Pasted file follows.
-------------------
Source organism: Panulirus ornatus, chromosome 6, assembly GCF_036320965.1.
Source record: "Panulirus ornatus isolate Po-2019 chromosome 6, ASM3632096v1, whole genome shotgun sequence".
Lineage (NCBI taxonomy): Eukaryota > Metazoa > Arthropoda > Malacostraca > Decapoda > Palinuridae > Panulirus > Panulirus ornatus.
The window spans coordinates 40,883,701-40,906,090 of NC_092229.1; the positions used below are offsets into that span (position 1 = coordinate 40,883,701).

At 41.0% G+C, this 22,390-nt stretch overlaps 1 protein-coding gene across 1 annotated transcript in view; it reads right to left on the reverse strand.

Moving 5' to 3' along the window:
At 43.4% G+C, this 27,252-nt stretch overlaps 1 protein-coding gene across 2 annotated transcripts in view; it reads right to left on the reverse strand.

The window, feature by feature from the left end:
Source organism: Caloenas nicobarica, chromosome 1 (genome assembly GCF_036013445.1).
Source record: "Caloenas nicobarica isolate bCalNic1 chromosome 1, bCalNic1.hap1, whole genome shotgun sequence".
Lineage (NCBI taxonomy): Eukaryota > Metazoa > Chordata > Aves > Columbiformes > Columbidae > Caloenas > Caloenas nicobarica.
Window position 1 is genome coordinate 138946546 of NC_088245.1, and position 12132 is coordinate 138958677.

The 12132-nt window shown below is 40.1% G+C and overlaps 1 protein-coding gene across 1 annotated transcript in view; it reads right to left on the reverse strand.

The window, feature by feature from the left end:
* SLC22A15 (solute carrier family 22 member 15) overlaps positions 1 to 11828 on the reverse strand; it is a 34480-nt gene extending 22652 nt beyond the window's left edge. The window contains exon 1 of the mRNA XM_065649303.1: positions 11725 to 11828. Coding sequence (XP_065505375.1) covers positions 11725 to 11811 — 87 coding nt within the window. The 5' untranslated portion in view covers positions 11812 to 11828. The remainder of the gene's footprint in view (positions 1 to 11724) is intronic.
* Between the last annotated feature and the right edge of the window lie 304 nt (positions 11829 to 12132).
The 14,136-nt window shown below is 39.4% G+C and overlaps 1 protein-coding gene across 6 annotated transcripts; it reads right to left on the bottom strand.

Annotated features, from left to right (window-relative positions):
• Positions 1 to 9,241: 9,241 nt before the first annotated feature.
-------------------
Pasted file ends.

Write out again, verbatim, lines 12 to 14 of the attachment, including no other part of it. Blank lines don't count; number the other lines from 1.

Window position 1 is genome coordinate 138946546 of NC_088245.1, and position 12132 is coordinate 138958677.

The 12132-nt window shown below is 40.1% G+C and overlaps 1 protein-coding gene across 1 annotated transcript in view; it reads right to left on the reverse strand.

The window, feature by feature from the left end: